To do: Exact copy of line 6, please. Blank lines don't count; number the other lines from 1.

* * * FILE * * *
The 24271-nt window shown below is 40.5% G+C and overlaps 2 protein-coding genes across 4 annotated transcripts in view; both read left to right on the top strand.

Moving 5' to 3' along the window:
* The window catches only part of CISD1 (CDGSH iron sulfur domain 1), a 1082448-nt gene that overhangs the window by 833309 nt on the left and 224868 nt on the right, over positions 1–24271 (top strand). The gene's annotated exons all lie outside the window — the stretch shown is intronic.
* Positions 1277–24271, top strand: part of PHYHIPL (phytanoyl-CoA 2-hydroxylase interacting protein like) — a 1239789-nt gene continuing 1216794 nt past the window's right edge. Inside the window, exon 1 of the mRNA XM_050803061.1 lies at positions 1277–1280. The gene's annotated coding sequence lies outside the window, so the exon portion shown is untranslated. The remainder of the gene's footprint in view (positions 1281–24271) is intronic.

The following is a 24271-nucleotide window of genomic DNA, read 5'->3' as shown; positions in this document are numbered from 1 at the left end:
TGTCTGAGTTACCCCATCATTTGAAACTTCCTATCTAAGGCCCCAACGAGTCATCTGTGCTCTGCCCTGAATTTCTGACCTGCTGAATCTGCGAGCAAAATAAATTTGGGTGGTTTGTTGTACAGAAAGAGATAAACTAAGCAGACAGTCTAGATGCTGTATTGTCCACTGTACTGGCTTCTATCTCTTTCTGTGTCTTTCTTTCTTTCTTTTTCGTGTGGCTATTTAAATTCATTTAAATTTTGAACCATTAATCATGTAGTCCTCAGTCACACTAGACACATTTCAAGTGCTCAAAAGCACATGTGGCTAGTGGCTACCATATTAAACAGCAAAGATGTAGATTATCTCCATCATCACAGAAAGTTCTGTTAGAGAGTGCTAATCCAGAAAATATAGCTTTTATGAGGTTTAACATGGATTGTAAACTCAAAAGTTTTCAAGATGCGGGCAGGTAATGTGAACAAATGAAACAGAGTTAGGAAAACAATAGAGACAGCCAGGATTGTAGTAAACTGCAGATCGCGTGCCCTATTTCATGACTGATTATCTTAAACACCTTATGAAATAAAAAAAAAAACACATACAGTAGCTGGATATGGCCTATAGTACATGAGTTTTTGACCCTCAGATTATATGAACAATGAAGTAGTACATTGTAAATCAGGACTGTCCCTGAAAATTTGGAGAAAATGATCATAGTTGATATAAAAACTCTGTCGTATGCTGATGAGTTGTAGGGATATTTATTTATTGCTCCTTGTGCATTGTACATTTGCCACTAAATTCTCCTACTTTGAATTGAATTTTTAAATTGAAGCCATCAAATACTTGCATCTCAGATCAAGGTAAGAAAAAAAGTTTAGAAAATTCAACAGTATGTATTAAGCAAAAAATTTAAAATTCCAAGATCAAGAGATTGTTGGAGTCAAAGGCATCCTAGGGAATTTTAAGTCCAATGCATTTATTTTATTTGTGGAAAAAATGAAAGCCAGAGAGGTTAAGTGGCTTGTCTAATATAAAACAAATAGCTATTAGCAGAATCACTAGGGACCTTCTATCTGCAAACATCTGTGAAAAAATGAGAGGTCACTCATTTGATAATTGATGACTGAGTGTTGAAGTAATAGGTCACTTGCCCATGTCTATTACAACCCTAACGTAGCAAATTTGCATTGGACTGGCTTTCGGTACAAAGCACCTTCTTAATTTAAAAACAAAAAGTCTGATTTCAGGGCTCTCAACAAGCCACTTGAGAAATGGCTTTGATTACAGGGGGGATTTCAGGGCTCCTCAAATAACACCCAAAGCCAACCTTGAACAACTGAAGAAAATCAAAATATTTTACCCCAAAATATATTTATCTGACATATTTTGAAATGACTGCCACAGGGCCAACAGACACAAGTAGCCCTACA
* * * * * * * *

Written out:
TGTCTGAGTTACCCCATCATTTGAAACTTCCTATCTAAGGCCCCAACGAGTCATCTGTGCTCTGCCCTGAATTTCTGACCTGCTGAATCTGCGAGCAAAATAAATTTGGGTGGTTTGTTGTACAGAAAGAGATAAACTAAGCAGACAGTCTAGATGCTGTATTGTCCACTGTACTGGCTTCTATCTCTTTCTGTGTCTTTCTTTCTTTCTTTTTCGTGTGGCTATTTAAATTCATTTAAATTTTGAACCATTAATCATGTAGTCCTCAGTCACACTAGACACATTTCAAGTGCTCAAAAGCACATGTGGCTAGTGGCTACCATATTAAACAGCAAAGATGTAGATTATCTCCATCATCACAGAAAGTTCTGTTAGAGAGTGCTAATCCAGAAAATATAGCTTTTATGAGGTTTAACATGGATTGTAAACTCAAAAGTTTTCAAGATGCGGGCAGGTAATGTGAACAAATGAAACAGAGTTAGGAAAACAATAGAGACAGCCAGGATTGTAGTAAACTGCAGATCGCGTGCCCTATTTCATGACTGATTATCTTAAACACCTTATGAAATAAAAAAAAAAACACATACAGTAGCTGGATATGGCCTATAGTACATGAGTTTTTGACCCTCAGATTATATGAACAATGAAGTAGTACATTGTAAATCAGGACTGTCCCTGAAAATTTGGAGAAAATGATCATAGTTGATATAAAAACTCTGTCGTATGCTGATGAGTTGTAGGGATATTTATTTATTGCTCCTTGTGCATTGTACATTTGCCACTAAATTCTCCTACTTTGAATTGAATTTTTAAATTGAAGCCATCAAATACTTGCATCTCAGATCAAGGTAAGAAAAAAAGTTTAGAAAATTCAACAGTATGTATTAAGCAAAAAATTTAAAATTCCAAGATCAAGAGATTGTTGGAGTCAAAGGCATCCTAGGGAATTTTAAGTCCAATGCATTTATTTTATTTGTGGAAAAAATGAAAGCCAGAGAGGTTAAGTGGCTTGTCTAATATAAAACAAATAGCTATTAGCAGAATCACTAGGGACCTTCTATCTGCAAACATCTGTGAAAAAATGAGAGGTCACTCATTTGATAATTGATGACTGAGTGTTGAAGTAATAGGTCACTTGCCCATGTCTATTACAACCCTAACGTAGCAAATTTGCATTGGACTGGCTTTCGGTACAAAGCACCTTCTTAATTTAAAAACAAAAAGTCTGATTTCAGGGCTCTCAACAAGCCACTTGAGAAATGGCTTTGATTACAGGGGGGATTTCAGGGCTCCTCAAATAACACCCAAAGCCAACCTTGAACAACTGAAGAAAATCAAAATATTTTACCCCAAAATATATTTATCTGACATATTTTGAAATGACTGCCACAGGGCCAACAGACACAAGTAGCCCTACA